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‘Images can change the world’: Veteran photojournalist

June 12, 2024 at 2:01 pm

Palestinians walk among the rubble of destroyed buildings as they return home after Israeli forces withdraw from Jabalia, Gaza on June 02, 2024 [Dawoud Abo Alkas – Anadolu Agency]

Yuri Kozyrev, a jury member of the Istanbul Photo Awards and a veteran photojournalist, expressed his belief that the horrific images coming from Palestine can mobilise people and potentially change the world, Anadolu Agency reports.

“I think we can absolutely call what’s happening in Palestine ‘genocide,’ without a doubt, and the power of photography still exists,” Kozyrev told Anadolu after attending “Istanbul Photo Awards Talks” where experienced photographers shared their experiences.

“I remember Eddie Adams’ photo showing the execution of Vietnamese people in 1968. Yes, that photo somehow caught the attention of students, and then people went out to protest the war in Vietnam,” Kozyrev recalled.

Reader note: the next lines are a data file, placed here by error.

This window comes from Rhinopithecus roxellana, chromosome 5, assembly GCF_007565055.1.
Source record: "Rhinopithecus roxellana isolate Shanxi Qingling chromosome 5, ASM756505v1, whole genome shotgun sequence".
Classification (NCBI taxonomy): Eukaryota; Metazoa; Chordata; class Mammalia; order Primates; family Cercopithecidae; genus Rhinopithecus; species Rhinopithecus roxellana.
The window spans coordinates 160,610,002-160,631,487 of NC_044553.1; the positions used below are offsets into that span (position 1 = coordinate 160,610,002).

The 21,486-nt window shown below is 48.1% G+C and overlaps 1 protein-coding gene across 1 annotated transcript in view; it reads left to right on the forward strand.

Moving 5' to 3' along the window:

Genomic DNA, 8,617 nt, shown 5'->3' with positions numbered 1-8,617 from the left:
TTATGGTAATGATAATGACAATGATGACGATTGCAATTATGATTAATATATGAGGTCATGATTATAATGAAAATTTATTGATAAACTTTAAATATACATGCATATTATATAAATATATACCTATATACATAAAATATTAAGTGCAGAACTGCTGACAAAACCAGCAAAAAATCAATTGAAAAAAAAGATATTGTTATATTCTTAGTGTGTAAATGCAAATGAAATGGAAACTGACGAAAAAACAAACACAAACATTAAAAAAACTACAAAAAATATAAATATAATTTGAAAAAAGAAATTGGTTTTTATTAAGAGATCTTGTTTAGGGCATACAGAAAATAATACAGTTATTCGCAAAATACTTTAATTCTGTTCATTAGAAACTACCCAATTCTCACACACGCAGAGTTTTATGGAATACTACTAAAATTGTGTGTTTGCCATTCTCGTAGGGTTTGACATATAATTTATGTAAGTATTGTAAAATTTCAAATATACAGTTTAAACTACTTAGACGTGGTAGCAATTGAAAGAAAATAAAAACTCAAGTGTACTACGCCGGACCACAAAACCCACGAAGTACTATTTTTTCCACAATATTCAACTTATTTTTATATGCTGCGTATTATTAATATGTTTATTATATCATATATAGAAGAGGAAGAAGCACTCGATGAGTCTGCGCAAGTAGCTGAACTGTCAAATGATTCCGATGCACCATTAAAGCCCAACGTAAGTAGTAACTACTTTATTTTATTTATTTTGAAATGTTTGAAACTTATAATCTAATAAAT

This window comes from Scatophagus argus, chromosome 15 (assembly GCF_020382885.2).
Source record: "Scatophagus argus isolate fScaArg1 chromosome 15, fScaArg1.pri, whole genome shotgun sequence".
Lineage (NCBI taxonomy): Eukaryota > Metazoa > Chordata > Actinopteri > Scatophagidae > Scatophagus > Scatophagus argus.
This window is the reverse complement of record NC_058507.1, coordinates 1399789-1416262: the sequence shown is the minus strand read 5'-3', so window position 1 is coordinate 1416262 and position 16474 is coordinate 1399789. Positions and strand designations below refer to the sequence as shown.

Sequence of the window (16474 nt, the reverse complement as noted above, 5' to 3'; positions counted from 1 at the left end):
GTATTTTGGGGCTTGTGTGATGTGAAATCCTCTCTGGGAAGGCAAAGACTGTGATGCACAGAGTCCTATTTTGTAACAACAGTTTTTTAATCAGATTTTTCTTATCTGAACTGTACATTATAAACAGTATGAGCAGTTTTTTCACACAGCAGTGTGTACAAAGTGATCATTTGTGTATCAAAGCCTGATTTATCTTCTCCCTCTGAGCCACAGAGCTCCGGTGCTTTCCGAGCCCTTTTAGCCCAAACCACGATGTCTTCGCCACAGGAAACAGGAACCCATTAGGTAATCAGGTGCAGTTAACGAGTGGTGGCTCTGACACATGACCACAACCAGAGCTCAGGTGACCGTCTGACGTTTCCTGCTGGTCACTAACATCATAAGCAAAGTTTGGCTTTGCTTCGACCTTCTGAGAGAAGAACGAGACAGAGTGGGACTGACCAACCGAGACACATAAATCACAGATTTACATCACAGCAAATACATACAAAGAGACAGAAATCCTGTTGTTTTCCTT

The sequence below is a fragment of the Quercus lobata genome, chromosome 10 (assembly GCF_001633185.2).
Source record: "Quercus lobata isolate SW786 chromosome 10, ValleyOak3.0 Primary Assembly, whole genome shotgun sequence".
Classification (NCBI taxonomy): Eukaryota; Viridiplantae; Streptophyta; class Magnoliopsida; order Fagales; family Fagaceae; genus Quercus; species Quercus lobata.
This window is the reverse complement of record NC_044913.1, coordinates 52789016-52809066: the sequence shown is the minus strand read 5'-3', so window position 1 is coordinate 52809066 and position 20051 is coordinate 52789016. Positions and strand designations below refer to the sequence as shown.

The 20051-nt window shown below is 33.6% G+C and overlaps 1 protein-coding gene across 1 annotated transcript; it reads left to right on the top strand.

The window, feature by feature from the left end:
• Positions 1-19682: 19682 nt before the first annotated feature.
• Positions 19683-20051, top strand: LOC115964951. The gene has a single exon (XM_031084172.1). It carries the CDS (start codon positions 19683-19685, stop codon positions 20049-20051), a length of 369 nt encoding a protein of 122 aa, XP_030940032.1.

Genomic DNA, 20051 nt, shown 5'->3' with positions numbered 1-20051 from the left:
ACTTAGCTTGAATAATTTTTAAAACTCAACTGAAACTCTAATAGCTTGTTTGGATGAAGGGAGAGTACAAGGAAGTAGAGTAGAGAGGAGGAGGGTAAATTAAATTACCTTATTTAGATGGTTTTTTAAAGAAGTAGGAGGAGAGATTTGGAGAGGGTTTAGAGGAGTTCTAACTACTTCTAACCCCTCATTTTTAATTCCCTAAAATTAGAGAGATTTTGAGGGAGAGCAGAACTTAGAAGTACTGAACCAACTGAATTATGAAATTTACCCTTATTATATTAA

“We have students protesting the war in Palestine. I believe they have seen the horrific images coming from Palestine. This drives them to go out and do something,” he stressed.

“Therefore, I believe these powerful images can change the world,” Kozyrev said.

Kozyrev also hailed Mohammed Salem, who won the “Photo of the Year” award with his image titled “A Palestinian Woman Embraces the Body of Her Niece.”

“I think Mohammed captured an iconic image. It says a lot. And, at the same time, it’s not crude, raw or straightforward. It conveys so much in a very delicate way. You understand what’s happening there,” he noted.

“Most of the photographers applying from Palestine are locals. They are trapped there. So they are not outsiders. They are trying to do their jobs despite all this tragedy,” Kozyrev explained.

Kozyrev underlined that journalists who have no choice but to stay in Gaza are showing the world what is happening on the ground.

“They need to take care of their families. The conditions they work under are absolutely incredible. When most of us go to conflict zones, we have a return ticket; they don’t,” according to Kozyrev.

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